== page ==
When the parameter values being outside of the reliability range are confirmed to either be reliable or unrealistic, the reliability range 407 is in step 309 adjusted, if a ratio between the confirmed unrealistic and the total parameter values outside the reliability range is outside a predetermined ratio range. This is illustrated in FIG. 4d, which depicts the end portion of the distribution pattern from FIG. 4c. The reliability range is regulated by increasing or decreasing the reliability limit through the maximum reliability limit 411. The adjustment is here exemplified, the predetermined ratio range may vary between 30-70% without needing to adjust the reliability range, which means that if e.g. 10 parameter values are outside the considered reliability range, then 3-7 of the parameter values in the distribution pattern may be confirmed as unrealistic without needing to adjust the reliability range. However, should only 2 parameter values or less be confirmed as unrealistic, the reliability range 407 may be adjusted such that the maximum reliability limit 411 is “moved” to the right in order to increase the reliability range 407. Vice versa, should more than 7 of the parameter values be confirmed as unrealistic, the reliability range 407 is decrease by moving the maximum reliablility limit 411 to the left. The further range for the ratio is predetermined based on components and/or parameter. Thus the reliability range 407 may be validated, such that it may be used during operation.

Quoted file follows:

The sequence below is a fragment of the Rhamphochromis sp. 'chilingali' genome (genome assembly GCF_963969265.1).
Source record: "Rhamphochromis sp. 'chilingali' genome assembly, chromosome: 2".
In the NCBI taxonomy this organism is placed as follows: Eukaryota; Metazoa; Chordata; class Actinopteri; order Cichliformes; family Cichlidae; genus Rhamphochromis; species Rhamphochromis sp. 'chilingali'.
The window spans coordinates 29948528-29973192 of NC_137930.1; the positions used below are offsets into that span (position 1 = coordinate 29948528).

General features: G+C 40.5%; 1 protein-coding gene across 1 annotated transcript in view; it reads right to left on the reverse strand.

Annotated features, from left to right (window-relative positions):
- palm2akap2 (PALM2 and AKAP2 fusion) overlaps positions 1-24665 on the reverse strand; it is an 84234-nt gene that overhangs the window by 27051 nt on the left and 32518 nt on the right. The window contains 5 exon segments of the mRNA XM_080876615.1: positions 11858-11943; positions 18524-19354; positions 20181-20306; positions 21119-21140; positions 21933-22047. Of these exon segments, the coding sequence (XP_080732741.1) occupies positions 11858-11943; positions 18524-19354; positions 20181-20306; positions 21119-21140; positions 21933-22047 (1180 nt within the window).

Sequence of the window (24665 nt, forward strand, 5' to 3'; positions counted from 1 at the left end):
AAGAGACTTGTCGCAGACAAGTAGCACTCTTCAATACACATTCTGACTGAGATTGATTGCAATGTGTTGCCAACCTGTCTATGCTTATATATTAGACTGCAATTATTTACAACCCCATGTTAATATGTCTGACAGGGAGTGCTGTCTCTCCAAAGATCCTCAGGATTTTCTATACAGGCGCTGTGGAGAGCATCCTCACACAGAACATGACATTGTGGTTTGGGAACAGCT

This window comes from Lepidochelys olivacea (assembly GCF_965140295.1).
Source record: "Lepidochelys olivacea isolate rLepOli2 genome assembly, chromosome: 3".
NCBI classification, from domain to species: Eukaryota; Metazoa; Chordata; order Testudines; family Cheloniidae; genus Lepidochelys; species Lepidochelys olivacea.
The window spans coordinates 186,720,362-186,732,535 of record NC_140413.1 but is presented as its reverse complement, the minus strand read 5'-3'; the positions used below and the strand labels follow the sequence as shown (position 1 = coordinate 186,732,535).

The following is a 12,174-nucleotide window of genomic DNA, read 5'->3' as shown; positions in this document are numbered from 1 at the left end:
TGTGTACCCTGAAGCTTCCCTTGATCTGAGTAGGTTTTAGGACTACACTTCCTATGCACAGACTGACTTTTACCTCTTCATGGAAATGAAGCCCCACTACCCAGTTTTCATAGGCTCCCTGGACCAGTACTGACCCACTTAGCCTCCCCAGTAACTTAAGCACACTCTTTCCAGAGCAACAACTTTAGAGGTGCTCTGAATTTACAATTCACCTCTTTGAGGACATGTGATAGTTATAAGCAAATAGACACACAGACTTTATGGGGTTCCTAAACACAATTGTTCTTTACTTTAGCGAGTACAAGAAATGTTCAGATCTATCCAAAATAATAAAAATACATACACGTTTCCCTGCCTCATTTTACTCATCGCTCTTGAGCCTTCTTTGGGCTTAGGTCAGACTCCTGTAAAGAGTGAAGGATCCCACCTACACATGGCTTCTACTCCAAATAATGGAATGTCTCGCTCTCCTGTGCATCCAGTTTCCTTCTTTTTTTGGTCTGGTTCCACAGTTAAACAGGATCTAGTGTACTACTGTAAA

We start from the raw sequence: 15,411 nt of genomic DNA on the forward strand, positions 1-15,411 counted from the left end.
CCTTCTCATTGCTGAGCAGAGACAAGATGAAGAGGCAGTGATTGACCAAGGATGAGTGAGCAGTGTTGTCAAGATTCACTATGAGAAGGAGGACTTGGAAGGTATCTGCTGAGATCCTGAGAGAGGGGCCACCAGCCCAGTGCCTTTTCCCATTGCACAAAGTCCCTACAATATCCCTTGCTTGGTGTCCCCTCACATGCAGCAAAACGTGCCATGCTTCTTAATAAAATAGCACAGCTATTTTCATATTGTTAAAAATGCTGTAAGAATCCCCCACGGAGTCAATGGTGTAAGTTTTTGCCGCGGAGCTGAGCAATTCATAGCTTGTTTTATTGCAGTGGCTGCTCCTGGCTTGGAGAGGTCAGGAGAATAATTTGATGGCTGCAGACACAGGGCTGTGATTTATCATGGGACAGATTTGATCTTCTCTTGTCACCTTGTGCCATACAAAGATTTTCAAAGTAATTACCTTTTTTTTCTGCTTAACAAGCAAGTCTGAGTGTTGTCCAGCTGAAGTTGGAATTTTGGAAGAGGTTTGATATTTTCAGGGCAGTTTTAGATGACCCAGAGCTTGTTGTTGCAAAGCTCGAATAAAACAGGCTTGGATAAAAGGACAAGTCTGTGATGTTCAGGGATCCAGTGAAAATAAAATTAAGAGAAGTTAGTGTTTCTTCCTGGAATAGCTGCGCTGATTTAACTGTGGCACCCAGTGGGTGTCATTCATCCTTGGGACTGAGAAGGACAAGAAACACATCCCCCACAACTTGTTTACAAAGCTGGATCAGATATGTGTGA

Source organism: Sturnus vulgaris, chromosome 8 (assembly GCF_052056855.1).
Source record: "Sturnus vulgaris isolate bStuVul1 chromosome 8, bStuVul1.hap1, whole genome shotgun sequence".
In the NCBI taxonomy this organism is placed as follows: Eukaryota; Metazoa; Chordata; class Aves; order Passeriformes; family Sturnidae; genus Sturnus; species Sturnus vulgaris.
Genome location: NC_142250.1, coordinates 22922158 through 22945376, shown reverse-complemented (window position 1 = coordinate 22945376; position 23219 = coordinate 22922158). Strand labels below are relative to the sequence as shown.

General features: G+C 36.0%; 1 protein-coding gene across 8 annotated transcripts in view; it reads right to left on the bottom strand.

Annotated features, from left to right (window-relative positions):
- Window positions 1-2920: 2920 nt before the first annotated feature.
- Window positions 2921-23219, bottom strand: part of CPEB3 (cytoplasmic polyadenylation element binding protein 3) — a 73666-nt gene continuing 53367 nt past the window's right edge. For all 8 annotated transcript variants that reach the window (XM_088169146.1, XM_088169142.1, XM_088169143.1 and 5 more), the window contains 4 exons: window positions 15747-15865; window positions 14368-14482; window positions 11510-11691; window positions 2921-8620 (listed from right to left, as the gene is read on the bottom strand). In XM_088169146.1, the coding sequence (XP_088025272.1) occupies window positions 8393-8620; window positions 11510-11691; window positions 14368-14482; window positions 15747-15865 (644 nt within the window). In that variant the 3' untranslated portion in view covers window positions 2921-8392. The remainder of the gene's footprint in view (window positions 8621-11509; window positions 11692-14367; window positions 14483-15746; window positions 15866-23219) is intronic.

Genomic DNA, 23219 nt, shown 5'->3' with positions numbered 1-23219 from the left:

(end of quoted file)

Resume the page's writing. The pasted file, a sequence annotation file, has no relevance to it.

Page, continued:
When in an operational state, it is possible to compare parameter values received and calculated after each load session to the validated reliability range and be able to determine whether the parameter value is realistic or not.